On the evening of Wednesday, April 11, 2018, the Hawkesbury Industrial Investment Association (HIIA) held its annual meeting, where members and directors gather to discuss issues, successes, finances and upcoming projects.
First up at the meeting was HIIA Chairman Philippe Legault’s address.
“Our revenue is stable and our finances in great shape,” stated Legault; a fact reinforced by Deloitte Auditor Gérald Gauthier’s presentation.
Legault mentioned the HIIA’s involvement in the Town of Hawkesbury’s Community Improvement Plan, an endeavour which aims at offering financial support to businesses wishing to revitalize their property (more information can be found on Hawkesbury’s website).
The end of the Chairman’s address came with an invitation.
“One of our objectives for the upcoming year is to try and expand our projects and partnerships outside of the town’s limits, like Champlain and East Hawkesbury. The invitation is sent; if anyone there has any projects in-line with the Association’s mandate, please let us know,” stated Legault.
Elections were also on the agenda for the evening for three seats, one empty and two at the end of their mandates. However, no new candidacies were received (even after advertising the positions in local papers) and thus the status quo was maintained.
Additional context on the HIIA
The HIIA was founded in 1963 with the goal to stimulate the industrial expansion in the area. It is a non-profit organization comprised of volunteer directors and members who are all committed to creating a prosperous business environment for the city of Hawkesbury. The main goals of the Association are the creation and the maintaining of jobs.
The main sources of revenue are rents and mortgages receivable for property both sold and financed by the Association. According to their Financial Statements, rental revenues have been steady in the past two years, for all of the HIIA’s property is currently rented for short or medium terms.
“The only way for us to increase our revenues would be to purchase or build new property,” confirmed Gilles Sauvé, General Administrator for the HIIA.
The Association already has something in the works in terms of expansion through a joint endeavour with the Prescott and Russell Employment Services Centre (CSEPR). Together, both organizations purchased land on Tessier Street for development, a project still in its early stages.
Interesting fact: The Association’s territory covers all that was once known as Prescott County. That being said, with Hawkesbury currently limited in terms of development due to lack of space, the HIIA is looking to expand through projects outside of the town’s limits as financial partners.
At the meeting, Gauthier mentioned that “the association has liquidity. All we need are viable projects.”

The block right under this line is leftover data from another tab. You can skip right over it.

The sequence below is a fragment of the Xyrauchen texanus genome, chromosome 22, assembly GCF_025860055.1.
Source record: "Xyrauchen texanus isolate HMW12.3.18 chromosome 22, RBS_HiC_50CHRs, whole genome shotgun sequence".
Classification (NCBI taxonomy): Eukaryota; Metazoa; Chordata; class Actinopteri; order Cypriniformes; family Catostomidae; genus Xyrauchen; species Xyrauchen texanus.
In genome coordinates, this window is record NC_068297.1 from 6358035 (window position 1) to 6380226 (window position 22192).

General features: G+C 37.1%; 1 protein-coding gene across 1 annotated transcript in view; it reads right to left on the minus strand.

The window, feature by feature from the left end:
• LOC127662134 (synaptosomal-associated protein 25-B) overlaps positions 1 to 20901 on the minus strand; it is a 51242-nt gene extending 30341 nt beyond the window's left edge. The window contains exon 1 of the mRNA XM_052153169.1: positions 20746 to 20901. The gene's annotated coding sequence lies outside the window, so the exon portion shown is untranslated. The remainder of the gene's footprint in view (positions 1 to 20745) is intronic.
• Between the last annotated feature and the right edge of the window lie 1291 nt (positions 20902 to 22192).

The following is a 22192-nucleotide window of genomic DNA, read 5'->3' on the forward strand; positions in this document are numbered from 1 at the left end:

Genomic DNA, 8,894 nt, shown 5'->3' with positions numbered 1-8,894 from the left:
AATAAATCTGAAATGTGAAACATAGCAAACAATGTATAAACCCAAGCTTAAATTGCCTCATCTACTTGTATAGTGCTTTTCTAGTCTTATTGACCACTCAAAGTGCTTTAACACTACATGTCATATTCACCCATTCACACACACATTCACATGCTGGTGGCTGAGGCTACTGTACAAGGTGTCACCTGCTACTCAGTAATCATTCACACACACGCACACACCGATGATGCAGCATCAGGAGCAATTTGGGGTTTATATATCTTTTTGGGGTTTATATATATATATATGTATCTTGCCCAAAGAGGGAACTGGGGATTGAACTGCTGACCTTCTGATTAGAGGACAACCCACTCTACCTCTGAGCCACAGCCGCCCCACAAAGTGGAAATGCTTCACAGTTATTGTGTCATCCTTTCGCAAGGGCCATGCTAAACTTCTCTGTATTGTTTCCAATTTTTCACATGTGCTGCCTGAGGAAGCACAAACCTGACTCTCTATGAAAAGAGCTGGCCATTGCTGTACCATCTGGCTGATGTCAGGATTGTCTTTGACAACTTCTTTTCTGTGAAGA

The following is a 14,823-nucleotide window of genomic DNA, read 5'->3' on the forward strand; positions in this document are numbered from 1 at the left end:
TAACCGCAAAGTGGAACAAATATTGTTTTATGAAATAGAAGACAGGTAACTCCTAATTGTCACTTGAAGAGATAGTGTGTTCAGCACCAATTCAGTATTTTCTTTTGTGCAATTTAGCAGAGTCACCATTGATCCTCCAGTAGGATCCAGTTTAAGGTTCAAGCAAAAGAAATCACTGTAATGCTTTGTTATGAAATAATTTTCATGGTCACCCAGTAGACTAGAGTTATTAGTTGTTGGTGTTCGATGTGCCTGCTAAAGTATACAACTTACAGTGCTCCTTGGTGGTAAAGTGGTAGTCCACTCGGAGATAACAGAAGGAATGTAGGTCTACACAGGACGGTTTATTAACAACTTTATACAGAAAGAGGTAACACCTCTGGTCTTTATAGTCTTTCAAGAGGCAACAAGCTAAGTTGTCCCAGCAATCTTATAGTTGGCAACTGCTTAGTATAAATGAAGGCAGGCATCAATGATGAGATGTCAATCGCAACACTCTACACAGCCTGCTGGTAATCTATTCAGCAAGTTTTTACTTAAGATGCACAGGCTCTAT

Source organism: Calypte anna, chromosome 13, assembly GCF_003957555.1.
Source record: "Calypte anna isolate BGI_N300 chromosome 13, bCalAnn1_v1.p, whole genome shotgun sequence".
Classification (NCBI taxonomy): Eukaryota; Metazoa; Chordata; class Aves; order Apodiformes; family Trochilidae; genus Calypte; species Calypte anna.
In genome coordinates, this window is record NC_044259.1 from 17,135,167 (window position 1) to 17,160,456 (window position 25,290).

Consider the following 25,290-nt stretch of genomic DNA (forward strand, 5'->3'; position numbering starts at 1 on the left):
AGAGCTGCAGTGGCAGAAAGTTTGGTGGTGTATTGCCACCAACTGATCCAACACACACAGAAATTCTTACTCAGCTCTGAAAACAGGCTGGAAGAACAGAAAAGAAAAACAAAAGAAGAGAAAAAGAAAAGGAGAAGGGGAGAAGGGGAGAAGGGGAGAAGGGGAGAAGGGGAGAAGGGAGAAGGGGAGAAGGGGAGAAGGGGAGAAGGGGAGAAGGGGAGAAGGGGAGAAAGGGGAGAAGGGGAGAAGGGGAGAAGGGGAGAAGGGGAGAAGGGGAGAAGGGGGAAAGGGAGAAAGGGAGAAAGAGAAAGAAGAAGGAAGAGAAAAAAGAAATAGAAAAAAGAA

This fact is greatly supported by the HIIA’s current assets, which represent a seven-digit value.
“It’s not our money, it’s the community’s. We’re a non-profit. We don’t pay taxes; we reinvest in the community,” said Gauthier, a message that clearly reinstates the call to action.
Currently, the HIIA owns the property at 720 Tupper Street, 1430 Tessier Street (and its neighbouring lot) and financed a few additional purchases of properties that they once owned.
For more information on the HIIA including a complete list of their properties and land available for development, visit the Association’s website at hawkesburyindustry.ca.
Anyone residing or owning a business in the Prescott area may become an HIIA member. Membership is free.
An update on the BIA-COMZAC’s new sign
Representing the Town of Hawkesbury Business Improvement Area (BIA) at the meeting was Suzanne Hocquard, who provided an update on the BIA’s new venture.
As was stated in a Review article published on February 19, 2018, the BIA is currently working on the creation and installation of a massive sign, complete with LED digital display, at Hawkesbury busiest entrance (article URL).
“We’re aiming for July 1st,” said Hocquard. “That’s the deadline we gave ourselves.”
Pricing for advertising on the LED screen was also shared at the meeting, with a special mention for social clubs, who can receive free advertising for the first year.
Prices slightly differ for businesses outside the community. For instance, one year of advertising for local businesses is $270 while businesses outside Hawkesbury will pay $315.
The sign will be operated by COMZAC-BIA and the content is to be designed by Studio SL2.
While you are here, we have a small ask.
More people are reading The Review than ever before — across our many platforms. So far, we have not put up a paywall to limit the stories you can read. We want to keep you in the news loop. But advertising revenues are increasingly going to the big two: you know who they are. If you value The Review’s independent, local community journalism, or you value the many ways we support dozens of community organizations in their endeavours, consider supporting our work. It takes time, effort and professional smarts to stay on top of community news and present well-researched, objective news articles on issues which matter to you.
If you read stories on this website, or you have come here from an Instant Article post on Facebook, think about subscribing. It would be a vote of confidence for the work that we do, and for the future well-being of your community.